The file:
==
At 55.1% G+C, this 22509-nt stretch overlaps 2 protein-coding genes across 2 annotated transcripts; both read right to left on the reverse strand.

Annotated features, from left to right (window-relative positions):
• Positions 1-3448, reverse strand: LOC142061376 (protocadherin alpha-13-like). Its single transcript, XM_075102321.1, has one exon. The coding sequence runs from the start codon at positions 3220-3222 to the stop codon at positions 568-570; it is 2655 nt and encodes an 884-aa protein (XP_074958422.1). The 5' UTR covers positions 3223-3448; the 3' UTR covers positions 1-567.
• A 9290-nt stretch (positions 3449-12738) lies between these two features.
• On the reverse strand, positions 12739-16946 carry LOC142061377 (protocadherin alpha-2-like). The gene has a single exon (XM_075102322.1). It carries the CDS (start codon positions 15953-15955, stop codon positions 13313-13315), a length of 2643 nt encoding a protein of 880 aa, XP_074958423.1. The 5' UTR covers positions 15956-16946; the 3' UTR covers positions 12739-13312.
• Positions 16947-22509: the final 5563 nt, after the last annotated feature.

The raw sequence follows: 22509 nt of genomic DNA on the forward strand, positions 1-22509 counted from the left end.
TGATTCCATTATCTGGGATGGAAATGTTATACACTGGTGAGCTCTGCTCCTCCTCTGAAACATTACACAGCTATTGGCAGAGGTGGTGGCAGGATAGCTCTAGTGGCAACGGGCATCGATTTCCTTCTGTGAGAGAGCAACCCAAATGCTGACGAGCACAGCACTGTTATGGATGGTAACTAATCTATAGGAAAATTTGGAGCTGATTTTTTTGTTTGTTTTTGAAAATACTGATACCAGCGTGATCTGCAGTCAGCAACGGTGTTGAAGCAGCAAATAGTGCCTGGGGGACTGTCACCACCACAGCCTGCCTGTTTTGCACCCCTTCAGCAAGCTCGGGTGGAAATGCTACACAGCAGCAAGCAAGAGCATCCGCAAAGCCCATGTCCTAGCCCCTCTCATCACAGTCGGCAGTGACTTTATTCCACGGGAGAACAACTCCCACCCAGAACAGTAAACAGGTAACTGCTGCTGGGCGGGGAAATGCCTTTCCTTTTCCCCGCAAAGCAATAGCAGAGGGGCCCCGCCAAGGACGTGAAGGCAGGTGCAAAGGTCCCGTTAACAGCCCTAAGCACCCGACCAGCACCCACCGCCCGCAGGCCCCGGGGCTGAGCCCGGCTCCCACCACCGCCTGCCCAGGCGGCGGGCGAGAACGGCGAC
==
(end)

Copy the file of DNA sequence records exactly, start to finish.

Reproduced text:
At 55.1% G+C, this 22509-nt stretch overlaps 2 protein-coding genes across 2 annotated transcripts; both read right to left on the reverse strand.

Annotated features, from left to right (window-relative positions):
• Positions 1-3448, reverse strand: LOC142061376 (protocadherin alpha-13-like). Its single transcript, XM_075102321.1, has one exon. The coding sequence runs from the start codon at positions 3220-3222 to the stop codon at positions 568-570; it is 2655 nt and encodes an 884-aa protein (XP_074958422.1). The 5' UTR covers positions 3223-3448; the 3' UTR covers positions 1-567.
• A 9290-nt stretch (positions 3449-12738) lies between these two features.
• On the reverse strand, positions 12739-16946 carry LOC142061377 (protocadherin alpha-2-like). The gene has a single exon (XM_075102322.1). It carries the CDS (start codon positions 15953-15955, stop codon positions 13313-13315), a length of 2643 nt encoding a protein of 880 aa, XP_074958423.1. The 5' UTR covers positions 15956-16946; the 3' UTR covers positions 12739-13312.
• Positions 16947-22509: the final 5563 nt, after the last annotated feature.

The raw sequence follows: 22509 nt of genomic DNA on the forward strand, positions 1-22509 counted from the left end.
TGATTCCATTATCTGGGATGGAAATGTTATACACTGGTGAGCTCTGCTCCTCCTCTGAAACATTACACAGCTATTGGCAGAGGTGGTGGCAGGATAGCTCTAGTGGCAACGGGCATCGATTTCCTTCTGTGAGAGAGCAACCCAAATGCTGACGAGCACAGCACTGTTATGGATGGTAACTAATCTATAGGAAAATTTGGAGCTGATTTTTTTGTTTGTTTTTGAAAATACTGATACCAGCGTGATCTGCAGTCAGCAACGGTGTTGAAGCAGCAAATAGTGCCTGGGGGACTGTCACCACCACAGCCTGCCTGTTTTGCACCCCTTCAGCAAGCTCGGGTGGAAATGCTACACAGCAGCAAGCAAGAGCATCCGCAAAGCCCATGTCCTAGCCCCTCTCATCACAGTCGGCAGTGACTTTATTCCACGGGAGAACAACTCCCACCCAGAACAGTAAACAGGTAACTGCTGCTGGGCGGGGAAATGCCTTTCCTTTTCCCCGCAAAGCAATAGCAGAGGGGCCCCGCCAAGGACGTGAAGGCAGGTGCAAAGGTCCCGTTAACAGCCCTAAGCACCCGACCAGCACCCACCGCCCGCAGGCCCCGGGGCTGAGCCCGGCTCCCACCACCGCCTGCCCAGGCGGCGGGCGAGAACGGCGAC